Young at art: siblings put on exhibition
Grace and Liam Flannery put their heart and soul into their first art exhibition.
The ten and 13-year-old siblings put up sketches, paintings and ceramics in Journeys: Real and Imagined, at the Bermuda College.
Gack stole the show.
“I made green slime from borax, glue and water a year ago,” said Grace.
“I positioned it on a shelf to drip. At the opening, people were just standing there watching it.”
She loved the audience's reaction.
“At least they were looking at something that was mine,” she laughed.
Liam's detailed landscapes and paintings got slightly less attention. He took it in his stride.
“People came up to us and said nice things about the work,” he said.
But since the show opened on March 28, the slime has dried up in the air conditioning. The show was arranged by their mother, artist Louisa Bermingham. She's been encouraging their creativity since day one. When they were toddlers she took a relaxed approach to the ‘don't play with your food' rule. Toast, ketchup and blueberries were some of the children's favourite early materials.
“Once we had a lot of snails in the yard, so I made my name out of them,” said Grace. “I took a picture of them all crawling away.”
The downside to a creative family is storing all the art work.
“I photograph a lot of it and try to get rid of a lot,” said Ms Bermingham. “But I still have tons stored in boxes.”
She's talked for years about using it in an exhibition.
That's why Grace was disbelieving when she said she'd finally arranged it.
“At first I was like, are you sure it is going to happen?” said Grace.
Grace also wondered if they were even old enough to have a show.
“Then I said, oh it is going to happen,” said Grace.
The family carted years worth of art to the Bermuda College gallery.
“I was surprised at how long it took to set up the exhibition,” said Liam. “We had to fit it into our school schedules, so it took over a week.”
Ms Bermingham arranged all the art into an installation piece with string and other bits connecting the work.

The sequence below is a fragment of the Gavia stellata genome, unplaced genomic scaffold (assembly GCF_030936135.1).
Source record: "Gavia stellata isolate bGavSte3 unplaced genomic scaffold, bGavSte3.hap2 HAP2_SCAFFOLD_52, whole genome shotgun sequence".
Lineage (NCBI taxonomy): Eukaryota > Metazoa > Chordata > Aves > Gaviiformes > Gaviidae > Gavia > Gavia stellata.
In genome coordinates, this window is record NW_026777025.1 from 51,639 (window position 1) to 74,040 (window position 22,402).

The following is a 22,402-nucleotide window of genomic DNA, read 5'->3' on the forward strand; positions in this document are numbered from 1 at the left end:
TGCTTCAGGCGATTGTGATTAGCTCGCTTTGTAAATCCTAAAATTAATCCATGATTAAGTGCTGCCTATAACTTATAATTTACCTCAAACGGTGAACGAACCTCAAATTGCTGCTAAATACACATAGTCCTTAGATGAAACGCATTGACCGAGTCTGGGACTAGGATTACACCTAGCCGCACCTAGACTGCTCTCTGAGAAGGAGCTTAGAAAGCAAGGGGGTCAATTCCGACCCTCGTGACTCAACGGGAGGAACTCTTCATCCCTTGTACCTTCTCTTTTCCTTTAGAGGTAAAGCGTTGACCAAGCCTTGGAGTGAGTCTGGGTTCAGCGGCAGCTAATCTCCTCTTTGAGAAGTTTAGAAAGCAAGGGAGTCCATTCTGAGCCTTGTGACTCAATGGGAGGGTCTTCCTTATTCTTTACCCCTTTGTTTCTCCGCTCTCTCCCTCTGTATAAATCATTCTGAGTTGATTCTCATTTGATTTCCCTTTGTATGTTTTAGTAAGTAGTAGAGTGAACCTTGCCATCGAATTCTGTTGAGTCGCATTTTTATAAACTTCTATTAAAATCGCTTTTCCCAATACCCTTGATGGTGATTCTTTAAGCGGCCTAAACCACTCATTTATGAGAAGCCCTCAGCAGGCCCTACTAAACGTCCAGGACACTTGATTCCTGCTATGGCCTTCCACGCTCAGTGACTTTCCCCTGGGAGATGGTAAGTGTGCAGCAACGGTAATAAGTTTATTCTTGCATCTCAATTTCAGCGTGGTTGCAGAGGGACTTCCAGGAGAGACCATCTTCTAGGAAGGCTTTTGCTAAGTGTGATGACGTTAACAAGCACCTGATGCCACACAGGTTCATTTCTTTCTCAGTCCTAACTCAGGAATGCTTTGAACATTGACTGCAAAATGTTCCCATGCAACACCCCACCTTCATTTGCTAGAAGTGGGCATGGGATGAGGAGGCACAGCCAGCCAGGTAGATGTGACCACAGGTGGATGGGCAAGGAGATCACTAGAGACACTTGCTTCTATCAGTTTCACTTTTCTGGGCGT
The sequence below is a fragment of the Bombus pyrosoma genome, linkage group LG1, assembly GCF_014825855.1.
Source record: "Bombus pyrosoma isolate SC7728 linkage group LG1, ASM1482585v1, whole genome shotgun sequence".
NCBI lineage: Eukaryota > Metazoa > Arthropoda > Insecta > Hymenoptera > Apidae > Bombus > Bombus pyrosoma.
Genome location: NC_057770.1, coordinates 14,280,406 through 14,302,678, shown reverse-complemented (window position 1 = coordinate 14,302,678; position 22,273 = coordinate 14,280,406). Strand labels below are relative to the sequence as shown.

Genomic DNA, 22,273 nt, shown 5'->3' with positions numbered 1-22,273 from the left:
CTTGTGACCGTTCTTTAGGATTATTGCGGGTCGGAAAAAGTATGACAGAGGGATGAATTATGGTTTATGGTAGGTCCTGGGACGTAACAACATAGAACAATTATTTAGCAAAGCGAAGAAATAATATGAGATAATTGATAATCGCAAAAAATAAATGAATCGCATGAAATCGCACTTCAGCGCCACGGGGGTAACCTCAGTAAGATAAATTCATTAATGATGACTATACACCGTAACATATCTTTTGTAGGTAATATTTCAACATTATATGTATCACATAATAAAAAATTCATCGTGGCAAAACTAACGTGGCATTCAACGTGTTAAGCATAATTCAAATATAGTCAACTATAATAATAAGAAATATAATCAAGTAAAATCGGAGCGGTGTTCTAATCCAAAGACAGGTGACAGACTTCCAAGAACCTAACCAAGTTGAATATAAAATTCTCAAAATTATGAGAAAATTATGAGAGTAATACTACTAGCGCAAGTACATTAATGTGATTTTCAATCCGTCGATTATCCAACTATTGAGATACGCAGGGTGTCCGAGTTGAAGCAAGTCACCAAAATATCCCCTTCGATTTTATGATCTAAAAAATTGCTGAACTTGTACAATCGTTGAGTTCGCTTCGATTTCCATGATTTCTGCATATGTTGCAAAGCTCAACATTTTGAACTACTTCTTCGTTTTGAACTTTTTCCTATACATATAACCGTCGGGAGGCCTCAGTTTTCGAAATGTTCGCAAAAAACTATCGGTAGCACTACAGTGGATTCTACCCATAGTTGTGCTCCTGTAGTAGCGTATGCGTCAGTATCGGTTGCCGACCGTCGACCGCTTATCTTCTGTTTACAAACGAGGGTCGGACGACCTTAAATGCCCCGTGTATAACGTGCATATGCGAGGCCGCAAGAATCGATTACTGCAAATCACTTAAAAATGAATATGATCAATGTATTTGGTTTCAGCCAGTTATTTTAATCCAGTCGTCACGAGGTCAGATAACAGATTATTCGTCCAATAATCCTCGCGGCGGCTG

“In the end the way we put it together made a whole new piece in itself,” said Ms Bermingham.
Some of the work was from a trip they took last summer to Ireland, England and Scotland.
“My mom ordered these mini watercolour sets and mini drawing pads off of Amazon and we took them with us,” Liam said.
He painted one of the pieces while sitting in a little backyard in Edinburgh, Scotland.
“I loved going to the Highland Games,” he said. “Everything was very inspiring.”
The aim of the show was not to sell art.
“We haven't even put up prices,” said Ms Bermingham. “The Bermuda College gallery is more of an education setting.”
Instead, she hopes it will encourage others to be creative.
“A lot of the Bermuda College students who came to the opening were saying, hey I used to make little drawings like that when I was a kid, but I stopped,” said Ms Bermingham.
She advised parents to make art materials freely available.
“It can be simple things like allowing the whiteout to be used as paint, or tape used as a drawing tool,” she said.
“Allow them the freedom to explore different materials. Save some of the recyclable materials from the trash and cut those up.”
The Flannery children's creativity might also be helped by the lack of television in their house.
“We've had one on and off over the years,” she said. “We don't at the moment.
“None of us have a mobile phone either. We have computer and access to the internet.”
She hopes the exhibition will give her children a confidence boost.
“I am hoping it is an incentive for them to do some more,” she said.
But as much as Liam and Grace like art, they aren't sure if they want to become professional artists.
“I like art, but I might want to do something in geography, engineering or physics,” said Liam.
“I like acting a little more than art,” said Grace.
Ms Bermingham knew she wanted to be an artist when she was nine.
“I would make things with whatever I had,” she said. “My parents, Jane and Andrew Bermingham, weren't particularly interested in art, but my mother would always point things out, like look at this gorgeous sunset, or look at the shine on the water.
“I would cut the cartoons out of the newspaper and do things with those.”
She studied art at the Rhode Island School of Design in Providence, Rhode Island.
“Once I got there the world of art opened up,” said Ms Bermingham.
Since then she has taught art in Bermuda in a number of places such as the Bermuda College, the Bermuda High School and at summer camps.
“I have a few pieces in the show,” said Ms Bermingham. “So does my youngest child, Francis, who is two.”
Journeys: Real and Imagined is on until Saturday in the Bermuda College Art Gallery on the second floor of North Hall. All are welcome